What Do We Do With Money?
Rights and Responsibilities
Wednesday, September 22, 2021
In his unpublished notes on money, Fr. Richard explores a parable that has often troubled faithful Christians, including pastors, theologians, and scripture scholars alike.
Maybe the key to an honest Jesus hermeneutic around money has been lost in a parable that many of us never liked—the parable of the ten gold coins (Luke 19:11–27). Let me offer you a different slant on this story that, in my experience, few preachers have addressed:
A nobleman pays his staff equally well beforehand, and then upon leaving, says to them: “Do business with this while I am away!” (Luke 19:13). He leaves the country, freeing the servants from any pressure or duress. For anything to be a virtue, it must be a free choice, not just a mandate. Most of us were never taught that psychological truth! Jesus’ words must be seen as descriptive (what is possible) much more than prescriptive (what must be done). He is always describing and thus inviting his listeners into a big, inclusive life of love, which he calls the Reign of God. No language of counting or commanding can get you there.
The nobleman is telling his servants to do something with the money: “Yes, I am paying you well, but do something with it!” It is the one servant who refuses to do any business with the money who is deemed fully at fault. He loses what he stashed away in fear (Luke 19:20–21). He claims his right to the money but shows no responsibility for putting it to use.
This always-bothersome text has finally become more clear to me: money becomes evil when rights are not balanced by responsibilities, and responsibilities are not balanced by rights. When these are balanced, money can do a great deal of good—both for the giver and the receiver, and hopefully for others. There’s surely nothing bad about that!
This interpretation keeps us from wrongly framing the issue, as so many have done in history—by making the rich or the poor inherently bad or inherently virtuous. Individuals in both economic groups can be materialistic consumers or generous-hearted givers, just at their own scale. Paul never said money is the root of all evil, as he is often quoted to have said. He says, “the love of money is the root of all evils” (1 Timothy 6:10). This is a major difference.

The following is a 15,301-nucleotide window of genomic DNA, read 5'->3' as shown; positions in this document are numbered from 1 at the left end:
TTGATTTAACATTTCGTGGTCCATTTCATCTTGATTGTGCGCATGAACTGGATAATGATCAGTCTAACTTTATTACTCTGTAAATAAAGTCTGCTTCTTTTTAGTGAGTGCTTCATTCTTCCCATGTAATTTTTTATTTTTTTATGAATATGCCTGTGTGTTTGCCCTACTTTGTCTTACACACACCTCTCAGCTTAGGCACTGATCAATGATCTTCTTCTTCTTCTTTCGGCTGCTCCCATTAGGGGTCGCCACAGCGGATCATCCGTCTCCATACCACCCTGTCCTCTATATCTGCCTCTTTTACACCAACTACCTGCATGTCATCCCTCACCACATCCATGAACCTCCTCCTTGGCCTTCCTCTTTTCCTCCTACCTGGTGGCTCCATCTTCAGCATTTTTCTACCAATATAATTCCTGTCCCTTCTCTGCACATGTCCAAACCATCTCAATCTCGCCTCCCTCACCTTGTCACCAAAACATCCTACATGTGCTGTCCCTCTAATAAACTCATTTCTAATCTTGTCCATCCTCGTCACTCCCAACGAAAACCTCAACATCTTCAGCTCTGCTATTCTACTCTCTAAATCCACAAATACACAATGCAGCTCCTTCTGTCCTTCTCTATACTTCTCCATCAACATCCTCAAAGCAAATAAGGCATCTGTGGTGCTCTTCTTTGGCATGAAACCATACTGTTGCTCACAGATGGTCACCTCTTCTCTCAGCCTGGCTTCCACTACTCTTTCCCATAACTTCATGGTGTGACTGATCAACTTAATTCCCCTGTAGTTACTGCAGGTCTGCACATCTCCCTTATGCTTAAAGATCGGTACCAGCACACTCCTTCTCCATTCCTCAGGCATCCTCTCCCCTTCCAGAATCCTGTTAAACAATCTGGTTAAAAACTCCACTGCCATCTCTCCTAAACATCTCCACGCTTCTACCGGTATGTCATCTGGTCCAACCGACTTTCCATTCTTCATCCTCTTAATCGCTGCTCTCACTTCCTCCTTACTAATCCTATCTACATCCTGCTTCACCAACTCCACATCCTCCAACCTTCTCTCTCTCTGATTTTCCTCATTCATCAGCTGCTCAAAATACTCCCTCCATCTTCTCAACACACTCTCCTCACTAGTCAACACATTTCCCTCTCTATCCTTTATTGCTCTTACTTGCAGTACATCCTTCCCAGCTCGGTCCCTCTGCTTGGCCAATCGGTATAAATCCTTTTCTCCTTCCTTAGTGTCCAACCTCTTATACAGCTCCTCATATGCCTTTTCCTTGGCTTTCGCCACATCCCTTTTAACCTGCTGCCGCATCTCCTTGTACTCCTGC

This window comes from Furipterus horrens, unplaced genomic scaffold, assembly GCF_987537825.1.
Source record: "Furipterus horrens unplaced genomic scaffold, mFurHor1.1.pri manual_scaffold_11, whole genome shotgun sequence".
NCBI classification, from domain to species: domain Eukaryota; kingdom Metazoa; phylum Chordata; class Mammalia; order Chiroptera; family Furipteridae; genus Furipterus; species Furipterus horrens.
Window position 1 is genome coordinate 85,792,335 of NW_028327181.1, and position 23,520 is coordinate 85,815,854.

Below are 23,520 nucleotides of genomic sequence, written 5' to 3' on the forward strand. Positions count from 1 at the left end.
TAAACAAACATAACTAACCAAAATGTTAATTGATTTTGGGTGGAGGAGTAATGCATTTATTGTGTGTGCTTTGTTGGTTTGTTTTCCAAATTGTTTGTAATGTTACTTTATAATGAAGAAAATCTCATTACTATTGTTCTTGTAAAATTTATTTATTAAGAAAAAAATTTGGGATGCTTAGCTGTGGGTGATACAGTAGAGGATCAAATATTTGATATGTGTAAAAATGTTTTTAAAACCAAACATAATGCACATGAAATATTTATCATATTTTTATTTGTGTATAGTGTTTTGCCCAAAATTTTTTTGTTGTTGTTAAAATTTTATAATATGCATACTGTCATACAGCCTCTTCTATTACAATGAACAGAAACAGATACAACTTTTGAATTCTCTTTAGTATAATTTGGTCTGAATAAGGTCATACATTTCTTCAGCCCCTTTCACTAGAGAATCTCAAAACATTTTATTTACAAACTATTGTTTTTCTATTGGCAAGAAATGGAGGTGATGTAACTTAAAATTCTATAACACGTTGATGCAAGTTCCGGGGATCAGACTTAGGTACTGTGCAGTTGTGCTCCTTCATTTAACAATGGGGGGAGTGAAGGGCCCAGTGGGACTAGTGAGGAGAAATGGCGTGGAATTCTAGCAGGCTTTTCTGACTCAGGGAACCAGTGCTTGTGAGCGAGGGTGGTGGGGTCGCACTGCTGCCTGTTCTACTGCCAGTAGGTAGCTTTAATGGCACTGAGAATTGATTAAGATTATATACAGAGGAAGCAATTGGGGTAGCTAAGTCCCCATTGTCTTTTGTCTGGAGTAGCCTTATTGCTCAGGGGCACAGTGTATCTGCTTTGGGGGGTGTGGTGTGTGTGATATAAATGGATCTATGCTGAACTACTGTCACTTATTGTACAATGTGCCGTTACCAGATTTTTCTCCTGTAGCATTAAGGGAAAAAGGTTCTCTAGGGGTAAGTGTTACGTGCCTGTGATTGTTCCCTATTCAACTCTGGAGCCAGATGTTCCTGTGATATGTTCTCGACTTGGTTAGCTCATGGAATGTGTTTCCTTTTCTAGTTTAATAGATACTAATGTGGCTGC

When, at the individual or family level, we balance our rights with our responsibilities, money can be a moral good for all concerned. A corporation acts morally when it balances its rights to a just profit with its responsibilities for the common good—upon which it depends and profits. Most Western individualism refuses to recognize this common domain. Massachusetts, Pennsylvania, Virginia, and Kentucky were wise to name themselves “commonwealths” instead of states, although now it has just become an empty word. When a person, a community, or a corporation does not consistently seek this balance, they no longer work for the common good. This can become a web of deceits that benefits the very few. When the dominance and enthrallment of money controls almost every aspect of life, as we largely see today, it has become a demon, beyond moral control. Today, this “demon” is destroying the common good and even “our common home,” as Pope Francis calls the planet.
Adapted from Richard Rohr, What Do We Do with Money?, unpublished notes, 2020.
Story from Our Community:
In 2000 I formed a nonprofit food bank and thrift store where nothing is priced; people pay what they can. If a person needs a coat and has no money, they pay nothing. Money and services are freely given and money is always there when needed. Through all of this, God gave me the strength to never deviate from our original mission—we operate the way Jesus would have us: to give without judgment. —Mary K.